051: Mental Health Matters Talk With Dr Rosena
In this episode you can listen to Lucy being interviewed by Dr Rosena on the Mental Health Matters Show by Riverside Radio. Lucy talks about her top tips for looking after your mental health and how to make self-care a priority without feeling guilty.
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Mental Health Matters Talk With Dr Rosena
Dr Rosena: Our next guest is Lucy Smith, very excited to have Lucy. She’s a mental health advocate, author, and podcaster. She has an Instagram account, which offers tips support and encouragement, techniques and tools and podcasts and kids resources as well as a book and a journal. Lucy, welcome to the show.
Lucy: Hi, thank you so much for having me.
3 tips for staying mentally well
Dr Rosena: Thank you for being here. It’s very, very exciting to have you. First of all, I’m going to ask you the same question that I asked her what are your top three tips for staying mentally well.
Lucy: So I think the first one is to be really, really aware of it, and to try and understand it. I know for me personally, with my anxiety, I didn’t really know how to manage it and how to work on it until I first accepted that it was anxiety and learned how to understand that as a mental health condition.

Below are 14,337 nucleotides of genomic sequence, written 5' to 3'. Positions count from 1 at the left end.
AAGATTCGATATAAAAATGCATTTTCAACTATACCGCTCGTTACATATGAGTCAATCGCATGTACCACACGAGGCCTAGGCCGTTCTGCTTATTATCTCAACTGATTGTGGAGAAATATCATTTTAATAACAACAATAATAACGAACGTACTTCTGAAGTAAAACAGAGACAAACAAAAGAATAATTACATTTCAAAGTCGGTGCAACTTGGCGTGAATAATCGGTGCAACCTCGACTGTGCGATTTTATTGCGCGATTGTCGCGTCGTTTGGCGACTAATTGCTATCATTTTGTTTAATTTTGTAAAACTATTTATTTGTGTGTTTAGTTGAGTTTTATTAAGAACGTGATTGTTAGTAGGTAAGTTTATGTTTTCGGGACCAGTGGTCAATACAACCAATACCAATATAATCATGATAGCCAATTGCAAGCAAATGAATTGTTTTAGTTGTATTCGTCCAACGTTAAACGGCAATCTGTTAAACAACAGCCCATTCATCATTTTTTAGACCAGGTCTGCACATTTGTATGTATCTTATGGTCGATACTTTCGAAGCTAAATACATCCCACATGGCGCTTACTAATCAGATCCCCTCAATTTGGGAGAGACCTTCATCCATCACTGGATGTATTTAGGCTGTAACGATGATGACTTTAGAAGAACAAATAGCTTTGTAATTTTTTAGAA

The next one is once you understand it, to create a toolkit to help you with managing your mental health. So for me that involves things like visualisation and mindfulness and meditation, exercise, eating well, drinking lots of water, all those kinds of things. So create your own toolkit.
And lastly, to make time for yourself and not feel guilty about it. So make it as a priority in your life, as much as you would everyday things like going to work and sleeping. Make self-care and looking after yourself a very important priority.
Dr Rosena: Thank you for those. How hard you think it is for us to be really honest with ourselves?
Lucy: I think it’s really hard. For me personally, I kind of accepted that it was who I was, and that nothing could change about it. I think a lot of people have that and they feel like they can’t change it. I didn’t even know that mental health conditions existed, I hadn’t heard of anxiety and depression until I was diagnosed. But I think that’s the case for a lot of people. They don’t really know how to understand it because they’re not educated about it.
How to recognise you are struggling with anxiety